One year later: Linked Open Data in the German National Library

April 19, 2013 in Case Studies, Featured

A little more than a year ago, the German National Library (DNB) announced that it would release more data as linked data under an open license. It was decided that the metadata would be released with as little restrictions as possible by using the CC0 rights waiver. This means that anybody can use and reuse the data in any way possible, also for commercial purposes.

Now one year later, we talk with Lars G. Svensson, Advisor for Knowledge Networking at the DNB, about what this move has meant for the library.

Welcome Lars, thank you for taking the time.

Thank you for having me!

Frankfurt Lesesaal by Raimond Spekking – CC-BY-SA

Could you tell me why the library decided to open up the metadata?

In September 2011 the Conference of European National Librarians (CENL) decided to adopt CC0 licensing for their data. The DNB had started to publish authority data as linked data in spring 2010. We first used a home-grown license based partly on CC BY-SA but with the restriction that commercial entities needed to register before they can use the data. Since our Director General had been one of the supporters of the CENL decision it was natural for us to move in the same direction. One of the key points with linked data is that other people have to be able to reuse and connect the data with other sources. For that reason we decided last year to discontinue the license based on CC BY-SA and go for CC0 in order to have as few restrictions as possible for reuse. Currently, we publish two datasets: The first one is the authority data, which consists of data for names of persons, organizations, events, places, and works. Since January 2012 there is also bibliographic data available with title, publisher etc., which re-uses the authority data. The data is available under CC0 in many formats including RDF. The only exception is bibliographic data in library specific formats (MARC 21 and MARC XML) from the last two years but we expect that this restriction will disappear after 2015.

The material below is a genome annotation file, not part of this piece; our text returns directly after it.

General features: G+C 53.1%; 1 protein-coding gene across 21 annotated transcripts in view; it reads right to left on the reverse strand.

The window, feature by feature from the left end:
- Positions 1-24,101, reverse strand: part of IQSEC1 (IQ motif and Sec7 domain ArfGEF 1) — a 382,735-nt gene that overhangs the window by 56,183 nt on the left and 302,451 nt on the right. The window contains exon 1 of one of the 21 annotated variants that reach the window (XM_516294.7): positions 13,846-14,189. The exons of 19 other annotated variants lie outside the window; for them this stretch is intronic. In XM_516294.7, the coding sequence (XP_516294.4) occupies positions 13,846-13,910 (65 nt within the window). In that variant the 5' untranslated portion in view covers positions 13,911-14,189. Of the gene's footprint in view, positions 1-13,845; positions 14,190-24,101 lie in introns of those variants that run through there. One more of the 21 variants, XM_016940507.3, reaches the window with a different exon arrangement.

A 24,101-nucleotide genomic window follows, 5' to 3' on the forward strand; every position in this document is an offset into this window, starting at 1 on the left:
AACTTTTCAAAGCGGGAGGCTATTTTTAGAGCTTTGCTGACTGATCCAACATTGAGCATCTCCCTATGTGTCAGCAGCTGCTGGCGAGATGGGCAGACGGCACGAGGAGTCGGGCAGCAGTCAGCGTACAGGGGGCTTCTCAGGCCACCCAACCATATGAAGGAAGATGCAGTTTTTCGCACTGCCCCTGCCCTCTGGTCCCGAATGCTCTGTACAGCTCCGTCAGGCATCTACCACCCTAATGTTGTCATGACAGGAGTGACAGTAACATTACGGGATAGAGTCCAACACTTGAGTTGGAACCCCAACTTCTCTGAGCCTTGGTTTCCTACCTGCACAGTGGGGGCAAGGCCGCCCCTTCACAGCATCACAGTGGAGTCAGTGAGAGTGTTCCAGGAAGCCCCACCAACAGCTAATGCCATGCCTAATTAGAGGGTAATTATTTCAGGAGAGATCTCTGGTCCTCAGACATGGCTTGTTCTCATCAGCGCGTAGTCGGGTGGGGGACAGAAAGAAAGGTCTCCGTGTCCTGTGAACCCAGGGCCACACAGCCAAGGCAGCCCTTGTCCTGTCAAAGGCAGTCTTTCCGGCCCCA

And have you seen interesting cases of reuse so far?

Yes definitely. One of my favourite projects is the Museum Digital. This is a German digital open platform where smaller institutions can put their content. The museums curate and manage their own database on the site and enter their own metadata. The site included our metadata to create more links from and to the content available on the platform. They also found out that we include a link to DBpedia in our data. This allowed them to import that data into the platform in various languages. This greatly enriches the information on the platform.

Not all libraries are in the position to release their own metadata because they make use of services and are therefore not the owners of the data. How does that work in the DNB?

We are in the fortunate position to be the national library, so it is basically our job to create this data in the first place. That allows us to freely distribute it in any way we want to. The authority data is curated together with the German library networks, so that is not really our data, but it was not a problem to agree on the open license.. As we are all public institutions, openness helps us to reach out to the public.

Does the German National Library also provide access to digitised books?

We are a relatively young library which was founded in 1913. For that reason we don’t have that much material that is in the public domain. So we do digitise our collection, but since we are not the owners of the rights we can only show the material to people in the reading rooms in the library. We try to make the books that are out of copyright as accessible as possible. We started for example with a collection with 100 classic books such as the works of Goethe and Schiller. These are freely accessible – also in Europeana – as they are in the public domain and we currently have large digitisiation projects also comprising out-of-copyright material. A further service we offer is digitization of tables of contents; Those are very popular among our users since they offer both more terminology we can index in our catalogue and more contextual information making it easier for our patrons to decide whether the publication they found suits their needs or not.

Great to hear, and what’s next for the library?

We are still in the transition phase so not all metadata is yet openly available in all formats, we expect that this will happen in the next few years and then our metadata will be completely open. We keep improving our linked datasets and work hard to also get to make more content available.

That’s great, thank you very much for taking the time for this interview!

My pleasure!

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